Renee, a sophomore at DePauw, came home to Mason Hall last Tuesday to find a sign harshly warning residents: “CAMERA INSTALLED. DO NOT PLACE FOOD OF ANY KIND (INCLUDING SOUP) IN THIS SINK!” However, the message did not end there. Below the first sign, a poor translation of the message into Mandarin, likely using the help of an online translating site, followed. As an international student from Beijing, Renee shared that this message was not only hurtful and offensive to her, but to the entire Chinese community.

The fact that the message was translated into Mandarin suggests two things; firstly, the assumption is made that those clogging the drain are Chinese students. Secondly, the translation presumes that the Chinese residents of Mason Hall cannot read English. As all DePauw students take the majority of their courses in English, this is an absurd and offensive assertion.

One student responded with a note that read, “Don’t understand Mandarin? Don’t write in Mandarin,” referencing the numerous errors in the translated text.

While Renee is unsure of who left the message, she does not think that it was a Resident Assistant. Nevertheless, she said that Mason Hall residents and Chinese students, in particular, are “angry because the Chinese translation doesn’t make sense at all, so we just feel it’s ridiculous.”

Racial micro aggressions of the like are anything but nonexistent on our campus. Renee expanded on this reality, saying, “Asians who come to America want to feel that this is their new home, but how others treat them makes them feel that it is not home. I think this is what’s happened at DePauw. We came here as international students and we want to see here as home… but sometimes we feel it is difficult to talk with others. Most foreigners feel that Chinese are quiet and that [non native English speakers] are somewhat not well educated. We are really not, so that stereotype really hurt us.”

Renee said that she believes that certain efforts and organizations on campus, like The Movement, Student Services, AAAS and CLC, are doing a good job working to address these issues. However, said Renee, “it’s hard to change a person’s perspective, so if you don’t want to change that perspective you can’t force change… I think it’s a normal thing that at the hub Chinese people will sit together, and white people will sit together and African American people will sit together… but we are separated to some extent.”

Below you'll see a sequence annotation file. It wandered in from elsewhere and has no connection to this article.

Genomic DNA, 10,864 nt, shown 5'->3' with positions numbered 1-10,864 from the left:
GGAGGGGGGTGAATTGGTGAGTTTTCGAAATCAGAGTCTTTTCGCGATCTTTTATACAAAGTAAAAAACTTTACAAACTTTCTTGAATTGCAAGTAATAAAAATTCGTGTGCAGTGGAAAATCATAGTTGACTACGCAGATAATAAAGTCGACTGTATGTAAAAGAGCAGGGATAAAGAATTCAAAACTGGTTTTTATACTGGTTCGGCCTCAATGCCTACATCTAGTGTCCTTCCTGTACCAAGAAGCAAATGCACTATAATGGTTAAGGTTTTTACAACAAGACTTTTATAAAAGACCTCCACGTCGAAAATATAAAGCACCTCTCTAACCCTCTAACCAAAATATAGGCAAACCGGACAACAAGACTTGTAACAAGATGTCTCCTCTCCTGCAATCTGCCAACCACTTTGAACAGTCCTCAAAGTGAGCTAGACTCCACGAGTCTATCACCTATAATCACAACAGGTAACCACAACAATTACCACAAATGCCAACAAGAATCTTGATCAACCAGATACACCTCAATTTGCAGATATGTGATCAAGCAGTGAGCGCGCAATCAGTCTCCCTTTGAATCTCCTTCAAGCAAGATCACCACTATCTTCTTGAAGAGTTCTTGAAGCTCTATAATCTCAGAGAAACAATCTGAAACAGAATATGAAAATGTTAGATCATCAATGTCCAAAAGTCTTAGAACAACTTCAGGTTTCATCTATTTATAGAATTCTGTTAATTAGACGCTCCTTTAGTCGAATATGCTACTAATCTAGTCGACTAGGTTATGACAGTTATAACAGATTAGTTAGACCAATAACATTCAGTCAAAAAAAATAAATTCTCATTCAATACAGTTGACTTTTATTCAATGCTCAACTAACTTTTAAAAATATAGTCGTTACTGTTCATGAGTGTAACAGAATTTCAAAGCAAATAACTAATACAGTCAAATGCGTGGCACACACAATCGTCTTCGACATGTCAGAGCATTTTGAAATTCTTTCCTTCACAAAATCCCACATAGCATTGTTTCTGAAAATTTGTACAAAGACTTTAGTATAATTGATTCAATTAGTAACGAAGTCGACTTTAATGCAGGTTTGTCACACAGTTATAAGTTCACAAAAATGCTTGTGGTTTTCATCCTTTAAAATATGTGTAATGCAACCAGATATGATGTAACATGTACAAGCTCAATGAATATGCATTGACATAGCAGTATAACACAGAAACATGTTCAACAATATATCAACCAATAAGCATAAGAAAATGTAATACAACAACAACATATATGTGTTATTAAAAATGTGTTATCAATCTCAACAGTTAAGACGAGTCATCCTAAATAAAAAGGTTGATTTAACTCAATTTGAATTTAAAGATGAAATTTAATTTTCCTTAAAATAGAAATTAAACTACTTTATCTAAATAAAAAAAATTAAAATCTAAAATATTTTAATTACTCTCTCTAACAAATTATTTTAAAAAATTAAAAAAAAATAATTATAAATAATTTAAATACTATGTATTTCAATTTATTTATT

Many often attribute acts of discrimination to ignorance. However, the message left for Mason Hall residents was anything but thoughtless. It intentionally and purposefully targeted a certain group of individuals. Related instances reveal a need to unlearn and transform a current concept of community. Cultural, class, gender, and racial divides should not fundamentally characterize the general understanding of community on our campus. While the existence of smaller communities can be extremely empowering for any individual, an overall feeling of inclusivity seems to be lacking, with some feeling the effects of this absence more than others.

Anna Butz, a DePauw alum and former International Student Ambassador who is currently pursuing a Fulbright in Colombia, commented on the issue. Butz said, “I think this [message] is representative of DePauw as an institution, and the lack of support felt by many students who do not identify as part of DePauw’s ‘majority’ (white, heterosexual, middle to upper middle class). Unfortunately, many of those at DePauw who are in positions of power (like the person who put up this poster) are those who are not aware of the struggles faced by many DePauw students… What is worse is that I know that somewhere on DePauw’s campus someone is thinking: ‘Why the hell is this such a big deal? It’s just a poster!’ and that right there proves that our campus has a long way to go to become inclusive.”

Renee has not yet reported the incident but says that she will not remain quiet about it.